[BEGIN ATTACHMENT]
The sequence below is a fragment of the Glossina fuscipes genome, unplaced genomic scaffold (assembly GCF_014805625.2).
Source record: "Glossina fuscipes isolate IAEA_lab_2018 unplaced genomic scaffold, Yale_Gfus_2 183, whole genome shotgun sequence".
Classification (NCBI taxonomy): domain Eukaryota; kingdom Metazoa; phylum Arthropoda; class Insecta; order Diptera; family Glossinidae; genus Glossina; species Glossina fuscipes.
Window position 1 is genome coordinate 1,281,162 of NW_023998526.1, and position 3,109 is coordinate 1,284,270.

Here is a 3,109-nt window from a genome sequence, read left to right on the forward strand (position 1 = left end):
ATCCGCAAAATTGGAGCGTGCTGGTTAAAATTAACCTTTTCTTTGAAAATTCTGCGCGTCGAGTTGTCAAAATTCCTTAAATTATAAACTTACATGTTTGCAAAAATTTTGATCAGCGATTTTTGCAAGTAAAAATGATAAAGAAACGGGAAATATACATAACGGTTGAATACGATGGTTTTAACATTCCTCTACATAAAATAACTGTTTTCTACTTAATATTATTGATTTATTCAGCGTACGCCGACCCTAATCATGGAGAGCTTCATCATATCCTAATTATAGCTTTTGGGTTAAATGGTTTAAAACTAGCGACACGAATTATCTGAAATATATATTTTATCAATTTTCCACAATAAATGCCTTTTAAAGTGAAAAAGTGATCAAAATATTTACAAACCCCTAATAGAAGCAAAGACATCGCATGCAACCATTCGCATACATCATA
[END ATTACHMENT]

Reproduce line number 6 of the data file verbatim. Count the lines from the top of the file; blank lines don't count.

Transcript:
ATCCGCAAAATTGGAGCGTGCTGGTTAAAATTAACCTTTTCTTTGAAAATTCTGCGCGTCGAGTTGTCAAAATTCCTTAAATTATAAACTTACATGTTTGCAAAAATTTTGATCAGCGATTTTTGCAAGTAAAAATGATAAAGAAACGGGAAATATACATAACGGTTGAATACGATGGTTTTAACATTCCTCTACATAAAATAACTGTTTTCTACTTAATATTATTGATTTATTCAGCGTACGCCGACCCTAATCATGGAGAGCTTCATCATATCCTAATTATAGCTTTTGGGTTAAATGGTTTAAAACTAGCGACACGAATTATCTGAAATATATATTTTATCAATTTTCCACAATAAATGCCTTTTAAAGTGAAAAAGTGATCAAAATATTTACAAACCCCTAATAGAAGCAAAGACATCGCATGCAACCATTCGCATACATCATA